For over two centuries, Australia has celebrated the landing of the First Fleet of British Ships at Port Jackson on January 26, 1788. The holiday used to be called “Invasion Day” and “Survival Day” – now it’s known as “Australia Day”.
Earlier this year, as a parade rolled down Swanson Street in central Melbourne, celebrating the national holiday, hundreds of protestors for Aboriginal rights disrupted the activities, waving Aboriginal flags and chanting “always was, always will be Aboriginal land”. The protests were organised by two groups who call themselves Warriors of Aboriginal Resistance and First Nations Liberation.
“Australia Day is the day our land was physically occupied by invaders,” explained one of the activists, reminding, those present and watching on television, that a historical counter-narrative is emerging in Australia.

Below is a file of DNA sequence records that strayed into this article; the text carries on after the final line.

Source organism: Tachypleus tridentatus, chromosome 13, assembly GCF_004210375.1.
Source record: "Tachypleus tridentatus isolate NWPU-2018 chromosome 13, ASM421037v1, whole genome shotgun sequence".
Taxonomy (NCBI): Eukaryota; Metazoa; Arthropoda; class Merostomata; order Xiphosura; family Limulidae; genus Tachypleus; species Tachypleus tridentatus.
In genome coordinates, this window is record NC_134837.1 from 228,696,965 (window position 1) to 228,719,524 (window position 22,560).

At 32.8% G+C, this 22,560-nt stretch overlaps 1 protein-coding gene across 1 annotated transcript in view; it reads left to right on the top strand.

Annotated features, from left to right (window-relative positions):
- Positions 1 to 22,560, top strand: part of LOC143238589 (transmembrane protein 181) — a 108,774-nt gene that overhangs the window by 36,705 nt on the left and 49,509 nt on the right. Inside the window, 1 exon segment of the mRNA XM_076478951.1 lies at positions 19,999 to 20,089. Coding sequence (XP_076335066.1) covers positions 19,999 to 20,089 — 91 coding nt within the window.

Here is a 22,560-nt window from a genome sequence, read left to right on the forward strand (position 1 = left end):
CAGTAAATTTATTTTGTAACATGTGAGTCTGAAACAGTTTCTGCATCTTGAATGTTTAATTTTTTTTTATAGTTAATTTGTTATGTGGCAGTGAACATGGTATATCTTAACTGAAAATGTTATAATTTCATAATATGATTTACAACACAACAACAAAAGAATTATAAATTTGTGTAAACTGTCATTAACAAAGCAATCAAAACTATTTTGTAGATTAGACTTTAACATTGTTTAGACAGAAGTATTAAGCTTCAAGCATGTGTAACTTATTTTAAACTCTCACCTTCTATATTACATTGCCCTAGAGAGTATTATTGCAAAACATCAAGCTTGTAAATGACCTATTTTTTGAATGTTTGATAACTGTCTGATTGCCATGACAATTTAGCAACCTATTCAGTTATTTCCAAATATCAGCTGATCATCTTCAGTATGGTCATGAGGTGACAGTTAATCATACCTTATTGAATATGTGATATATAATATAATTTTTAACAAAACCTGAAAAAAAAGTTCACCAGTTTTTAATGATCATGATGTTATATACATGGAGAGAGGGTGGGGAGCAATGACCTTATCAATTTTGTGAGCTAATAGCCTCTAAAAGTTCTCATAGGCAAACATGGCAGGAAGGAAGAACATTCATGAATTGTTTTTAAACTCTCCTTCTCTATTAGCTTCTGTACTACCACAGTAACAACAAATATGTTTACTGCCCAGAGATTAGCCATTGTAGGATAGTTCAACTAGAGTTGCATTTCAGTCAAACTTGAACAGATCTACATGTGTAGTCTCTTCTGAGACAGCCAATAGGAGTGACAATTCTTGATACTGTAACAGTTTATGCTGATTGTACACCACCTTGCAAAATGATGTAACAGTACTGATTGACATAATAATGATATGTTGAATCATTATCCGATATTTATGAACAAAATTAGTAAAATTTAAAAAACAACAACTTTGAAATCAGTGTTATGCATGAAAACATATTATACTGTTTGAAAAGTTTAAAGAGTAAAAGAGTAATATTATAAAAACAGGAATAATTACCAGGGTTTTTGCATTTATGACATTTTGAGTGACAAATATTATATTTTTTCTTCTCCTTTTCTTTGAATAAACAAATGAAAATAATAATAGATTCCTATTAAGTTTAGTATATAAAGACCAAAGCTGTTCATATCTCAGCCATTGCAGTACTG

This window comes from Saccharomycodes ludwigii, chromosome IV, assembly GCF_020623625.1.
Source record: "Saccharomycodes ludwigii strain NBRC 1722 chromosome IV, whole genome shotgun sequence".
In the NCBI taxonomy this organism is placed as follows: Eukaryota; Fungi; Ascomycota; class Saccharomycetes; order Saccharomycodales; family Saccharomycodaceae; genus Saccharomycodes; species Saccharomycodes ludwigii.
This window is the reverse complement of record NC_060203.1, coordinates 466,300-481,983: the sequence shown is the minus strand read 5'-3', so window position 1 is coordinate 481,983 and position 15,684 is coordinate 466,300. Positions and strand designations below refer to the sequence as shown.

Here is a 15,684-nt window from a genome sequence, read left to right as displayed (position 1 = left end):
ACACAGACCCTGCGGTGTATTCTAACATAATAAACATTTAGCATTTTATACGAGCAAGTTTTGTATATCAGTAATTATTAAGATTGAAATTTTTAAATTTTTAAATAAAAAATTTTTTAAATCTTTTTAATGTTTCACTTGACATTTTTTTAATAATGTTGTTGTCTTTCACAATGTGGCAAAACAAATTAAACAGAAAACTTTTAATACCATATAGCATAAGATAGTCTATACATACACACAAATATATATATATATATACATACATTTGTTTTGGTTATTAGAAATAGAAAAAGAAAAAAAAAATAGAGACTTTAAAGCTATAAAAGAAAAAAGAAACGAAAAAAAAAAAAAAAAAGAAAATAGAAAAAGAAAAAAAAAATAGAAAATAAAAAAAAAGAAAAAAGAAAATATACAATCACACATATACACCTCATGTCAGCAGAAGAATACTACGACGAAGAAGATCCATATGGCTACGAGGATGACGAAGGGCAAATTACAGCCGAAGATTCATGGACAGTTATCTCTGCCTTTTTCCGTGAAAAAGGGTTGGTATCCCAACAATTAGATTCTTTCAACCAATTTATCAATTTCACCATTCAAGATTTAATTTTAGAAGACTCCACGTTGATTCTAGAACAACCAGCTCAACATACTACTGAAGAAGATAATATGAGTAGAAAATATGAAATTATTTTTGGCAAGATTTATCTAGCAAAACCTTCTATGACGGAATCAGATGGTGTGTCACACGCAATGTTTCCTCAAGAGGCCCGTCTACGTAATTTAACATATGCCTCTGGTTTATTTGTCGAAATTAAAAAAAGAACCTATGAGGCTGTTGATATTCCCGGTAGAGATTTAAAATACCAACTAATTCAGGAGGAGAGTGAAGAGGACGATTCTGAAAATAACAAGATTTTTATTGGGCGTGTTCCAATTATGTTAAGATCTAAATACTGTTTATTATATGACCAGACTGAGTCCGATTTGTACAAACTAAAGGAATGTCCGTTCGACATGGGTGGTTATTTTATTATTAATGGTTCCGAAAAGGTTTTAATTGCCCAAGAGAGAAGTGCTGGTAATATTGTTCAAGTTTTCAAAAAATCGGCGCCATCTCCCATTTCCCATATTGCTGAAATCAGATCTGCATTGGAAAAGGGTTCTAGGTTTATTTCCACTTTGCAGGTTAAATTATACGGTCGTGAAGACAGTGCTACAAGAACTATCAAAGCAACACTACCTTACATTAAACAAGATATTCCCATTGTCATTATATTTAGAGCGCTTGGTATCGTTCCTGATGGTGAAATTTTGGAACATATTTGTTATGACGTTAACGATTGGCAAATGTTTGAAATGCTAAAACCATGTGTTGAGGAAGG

Disputes over how to commemorate the historic suffering of “Indigenous Australians”, and how to address their continued marginalisation have been in the news of late. “Indigenous Australians”, as Aboriginal and Torres Straits Islanders are called, are estimated to make up 2.5 percent of the country’s population of 24 million.
Some weeks after the Australia Day protests – on February 18 – two buses carrying activists, students and journalists left from the University of Sydney, and headed north in a re-enactment of the Freedom Ride of 1965. The original ride was organised by Aboriginal activist Charles Perkins, who was inspired by the freedom rides in the American South.
Perkins, who would become the first Aboriginal Australian to graduate from the University of Sydney, led a group of 30 students on a two-week journey through northern New South Wales (NSW), to “expose segregation and the shameful treatment of Aboriginal people“. The Freedom Ride did raise awareness of the second-class status of Aboriginal peoples and led to the “Yes” vote at the 1967 referendum to finally include indigenous people in Australia’s official population count.
Last month’s reenactment traced the route of the original ride. Over four days, the riders held meetings with local communities in the NSW and organised festivals showcasing indigenous culture.